Herod was arrogant. He thought that God was not a real issue. He saw himself as a god. In his case, God took him out in mid-sentence. Herod suffered the same fate as those whom he used to stand against God, the guards he executed. Those who place themselves over God are destroyed unless God draws them. All who reject the relationship God offers, are placing themselves over God in that they are saying that He is irrelevant and not needed in their life. They are autonomous, the poem Invictus, which I really like, is a prime example of that attitude.
Out of the night that covers me,
Black as the pit from pole to pole,
I thank whatever gods may be
For my unconquerable soul.
In the fell clutch of circumstance
I have not winced nor cried aloud.
Under the bludgeonings of chance
My head is bloody, but unbowed.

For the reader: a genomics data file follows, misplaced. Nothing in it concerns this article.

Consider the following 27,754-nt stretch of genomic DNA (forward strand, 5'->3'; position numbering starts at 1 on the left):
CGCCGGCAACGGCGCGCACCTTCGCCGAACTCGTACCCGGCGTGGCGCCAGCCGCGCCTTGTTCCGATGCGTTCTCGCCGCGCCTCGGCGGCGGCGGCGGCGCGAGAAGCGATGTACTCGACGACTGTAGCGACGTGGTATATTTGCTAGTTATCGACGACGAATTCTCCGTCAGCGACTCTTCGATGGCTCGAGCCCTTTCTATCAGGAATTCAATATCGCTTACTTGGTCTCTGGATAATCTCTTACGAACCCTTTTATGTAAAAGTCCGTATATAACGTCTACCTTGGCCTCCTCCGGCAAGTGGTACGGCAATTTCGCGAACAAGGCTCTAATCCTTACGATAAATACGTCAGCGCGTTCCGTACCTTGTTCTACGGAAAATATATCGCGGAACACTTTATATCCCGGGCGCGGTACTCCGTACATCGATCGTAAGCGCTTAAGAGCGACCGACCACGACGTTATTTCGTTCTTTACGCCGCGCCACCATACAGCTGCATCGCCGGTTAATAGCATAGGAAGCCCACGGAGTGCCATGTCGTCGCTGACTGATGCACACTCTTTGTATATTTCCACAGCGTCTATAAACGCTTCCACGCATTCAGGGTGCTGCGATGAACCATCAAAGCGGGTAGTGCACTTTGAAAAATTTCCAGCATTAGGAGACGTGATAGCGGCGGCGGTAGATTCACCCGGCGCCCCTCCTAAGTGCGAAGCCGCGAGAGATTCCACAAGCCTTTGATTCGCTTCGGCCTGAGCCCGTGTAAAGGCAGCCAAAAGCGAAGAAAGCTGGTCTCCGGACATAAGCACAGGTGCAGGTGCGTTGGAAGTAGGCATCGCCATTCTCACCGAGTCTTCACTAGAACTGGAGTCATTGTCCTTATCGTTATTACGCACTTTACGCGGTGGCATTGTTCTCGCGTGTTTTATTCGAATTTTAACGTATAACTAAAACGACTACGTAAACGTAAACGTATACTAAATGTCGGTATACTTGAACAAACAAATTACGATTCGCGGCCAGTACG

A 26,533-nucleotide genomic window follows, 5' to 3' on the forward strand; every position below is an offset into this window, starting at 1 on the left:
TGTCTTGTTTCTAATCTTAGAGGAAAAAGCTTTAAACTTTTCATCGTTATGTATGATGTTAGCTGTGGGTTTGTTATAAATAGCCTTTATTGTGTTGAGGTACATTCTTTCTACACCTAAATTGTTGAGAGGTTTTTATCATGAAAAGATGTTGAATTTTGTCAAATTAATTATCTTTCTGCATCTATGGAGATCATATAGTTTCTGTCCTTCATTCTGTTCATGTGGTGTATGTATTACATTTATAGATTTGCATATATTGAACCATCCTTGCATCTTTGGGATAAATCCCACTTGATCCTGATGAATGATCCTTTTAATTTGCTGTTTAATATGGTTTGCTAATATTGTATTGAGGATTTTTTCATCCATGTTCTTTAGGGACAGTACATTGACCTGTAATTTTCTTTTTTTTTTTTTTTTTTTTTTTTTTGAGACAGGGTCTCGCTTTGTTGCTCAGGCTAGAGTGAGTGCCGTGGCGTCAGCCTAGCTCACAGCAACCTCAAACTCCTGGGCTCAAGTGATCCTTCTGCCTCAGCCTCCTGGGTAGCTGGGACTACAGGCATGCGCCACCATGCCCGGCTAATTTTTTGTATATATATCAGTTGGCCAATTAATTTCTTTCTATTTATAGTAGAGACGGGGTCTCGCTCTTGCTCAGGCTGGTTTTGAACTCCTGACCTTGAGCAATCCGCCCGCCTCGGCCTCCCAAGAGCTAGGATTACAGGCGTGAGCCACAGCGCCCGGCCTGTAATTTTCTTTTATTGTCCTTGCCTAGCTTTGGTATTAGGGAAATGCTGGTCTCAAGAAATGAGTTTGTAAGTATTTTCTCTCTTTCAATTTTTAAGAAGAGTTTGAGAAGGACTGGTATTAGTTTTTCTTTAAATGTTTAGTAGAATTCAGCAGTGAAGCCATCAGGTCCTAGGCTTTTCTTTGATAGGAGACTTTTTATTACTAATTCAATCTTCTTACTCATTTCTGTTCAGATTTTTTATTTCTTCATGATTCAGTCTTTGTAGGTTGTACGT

Beyond this place of wrath and tears
Looms but the Horror of the shade,
And yet the menace of the years
Finds, and shall find me, unafraid.
It matters not how strait the gate,
How charged with punishments the scroll,
I am the master of my fate:
I am the captain of my soul.
Henley, William Ernest (1888). A book of verses. London: D. Nutt. pp. 56–57. OCLC 13897970
As good as this is, it describes a life committed to self and self-determination as opposed to trust and dependence on God. It is our nature to live this way. It appeals to us. 2 Chronicles 36:16 reminds us that while God is one of patience, grace, and mercy; there is a limit to the latitude He gives us. We do well to respond to Him before the last clause of that passage… “until there is no remedy.”